Document Type



This paper will explore the responsiveness Bridgewater State University (BSU) students have to the implementation of a personal finance course as part of a graduation requirement for every student. The National Financial Capability Study showed that most young people, 18-34 years old, scored the lowest in a basic financial literacy test. The aim of this paper is to analyze where BSU students stand on financial education while gauging how open students are to take personal finance courses offered on campus. In order to do so; the paper will analyze the students’ financial knowledge, attitudes and other influences to grasp what has shaped students’ established financial education and their current perception of personal finance. To reach these goals, data will be gathered using a 45 question instrument from 500 BSU students. The students will be asked to fill out a survey from the popular website A snowball sample will be used to gather more information as more students fill out the surveys. The expected findings will be that BSU students have the same level of financial literacy as other young people from national surveys. Students are aware of the many current financial issues and would welcome more personal finances courses offered on campus even as a graduation requirement. Another expected finding is that most students may not have received formal financial education programs throughout their lives except for the ones they have sought out or the ones they had learned at home. As a result, the study’s aim will be achieved by proving a strong openness to more financial literacy programs on campus to counter the limited level of financial literacy students may have.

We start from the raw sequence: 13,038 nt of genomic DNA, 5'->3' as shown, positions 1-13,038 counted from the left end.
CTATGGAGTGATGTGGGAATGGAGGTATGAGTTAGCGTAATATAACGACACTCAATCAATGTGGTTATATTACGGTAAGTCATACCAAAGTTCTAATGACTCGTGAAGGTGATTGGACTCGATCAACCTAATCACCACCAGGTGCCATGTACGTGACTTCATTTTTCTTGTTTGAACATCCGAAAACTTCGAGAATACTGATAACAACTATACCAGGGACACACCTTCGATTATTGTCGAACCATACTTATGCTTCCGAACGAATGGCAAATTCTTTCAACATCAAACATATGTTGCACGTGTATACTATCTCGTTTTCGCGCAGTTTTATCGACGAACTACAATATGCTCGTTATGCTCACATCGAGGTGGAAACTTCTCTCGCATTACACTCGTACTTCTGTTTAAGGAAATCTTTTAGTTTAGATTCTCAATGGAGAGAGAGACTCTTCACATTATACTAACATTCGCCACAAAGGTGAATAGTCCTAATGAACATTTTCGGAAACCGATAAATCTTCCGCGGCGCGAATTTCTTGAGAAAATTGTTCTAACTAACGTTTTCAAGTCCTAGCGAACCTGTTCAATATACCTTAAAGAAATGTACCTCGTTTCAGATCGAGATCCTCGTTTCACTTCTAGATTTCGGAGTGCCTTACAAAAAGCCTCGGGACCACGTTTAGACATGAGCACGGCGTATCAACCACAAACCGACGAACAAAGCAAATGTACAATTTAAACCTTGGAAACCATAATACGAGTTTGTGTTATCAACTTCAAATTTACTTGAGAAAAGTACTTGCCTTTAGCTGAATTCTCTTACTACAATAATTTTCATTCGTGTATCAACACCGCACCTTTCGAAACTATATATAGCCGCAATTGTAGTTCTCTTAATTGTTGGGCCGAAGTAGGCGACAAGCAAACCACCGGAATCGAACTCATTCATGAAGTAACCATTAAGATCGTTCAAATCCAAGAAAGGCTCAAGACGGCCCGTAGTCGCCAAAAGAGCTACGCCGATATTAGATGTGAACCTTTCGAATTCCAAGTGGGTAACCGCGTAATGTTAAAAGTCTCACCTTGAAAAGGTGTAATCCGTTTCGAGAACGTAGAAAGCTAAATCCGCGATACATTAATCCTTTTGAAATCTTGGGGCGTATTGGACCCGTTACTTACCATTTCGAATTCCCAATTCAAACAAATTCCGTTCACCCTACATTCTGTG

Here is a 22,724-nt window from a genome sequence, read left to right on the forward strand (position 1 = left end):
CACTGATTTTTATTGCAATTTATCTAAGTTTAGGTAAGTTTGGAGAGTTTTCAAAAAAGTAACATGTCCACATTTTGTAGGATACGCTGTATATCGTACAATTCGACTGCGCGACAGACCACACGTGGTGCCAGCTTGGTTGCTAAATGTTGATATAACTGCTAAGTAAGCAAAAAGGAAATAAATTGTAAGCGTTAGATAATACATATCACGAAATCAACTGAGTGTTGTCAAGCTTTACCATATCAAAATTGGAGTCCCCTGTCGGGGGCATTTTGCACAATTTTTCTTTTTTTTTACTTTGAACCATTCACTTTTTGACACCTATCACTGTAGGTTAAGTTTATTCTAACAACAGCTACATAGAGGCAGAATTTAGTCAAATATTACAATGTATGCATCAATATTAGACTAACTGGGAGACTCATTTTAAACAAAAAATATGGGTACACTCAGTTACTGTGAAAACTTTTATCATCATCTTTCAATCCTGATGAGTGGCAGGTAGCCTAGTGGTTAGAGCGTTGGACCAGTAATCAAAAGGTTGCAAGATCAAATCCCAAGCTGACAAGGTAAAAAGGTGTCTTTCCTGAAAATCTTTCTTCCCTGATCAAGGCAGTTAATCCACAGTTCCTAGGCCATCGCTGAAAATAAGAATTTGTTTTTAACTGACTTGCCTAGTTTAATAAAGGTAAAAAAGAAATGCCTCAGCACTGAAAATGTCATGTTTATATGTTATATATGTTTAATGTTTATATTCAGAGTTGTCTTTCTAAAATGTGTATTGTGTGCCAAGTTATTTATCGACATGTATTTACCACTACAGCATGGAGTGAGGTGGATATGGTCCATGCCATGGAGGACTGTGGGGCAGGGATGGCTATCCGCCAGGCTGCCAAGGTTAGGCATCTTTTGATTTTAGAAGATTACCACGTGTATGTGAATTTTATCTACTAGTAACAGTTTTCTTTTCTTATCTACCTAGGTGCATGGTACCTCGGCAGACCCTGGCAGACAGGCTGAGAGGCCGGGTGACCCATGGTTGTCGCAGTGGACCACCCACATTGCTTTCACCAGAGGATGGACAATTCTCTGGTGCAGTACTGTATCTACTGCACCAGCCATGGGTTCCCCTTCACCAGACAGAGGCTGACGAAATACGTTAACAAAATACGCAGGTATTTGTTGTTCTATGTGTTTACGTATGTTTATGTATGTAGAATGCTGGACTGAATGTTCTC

Thesis Comittee

Jodi Cohen (Thesis Director)

Kim MacInnis

Walter Carroll

Copyright and Permissions

Original document was submitted as an Honors Program requirement. Copyright is held by the author.

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Sociology Commons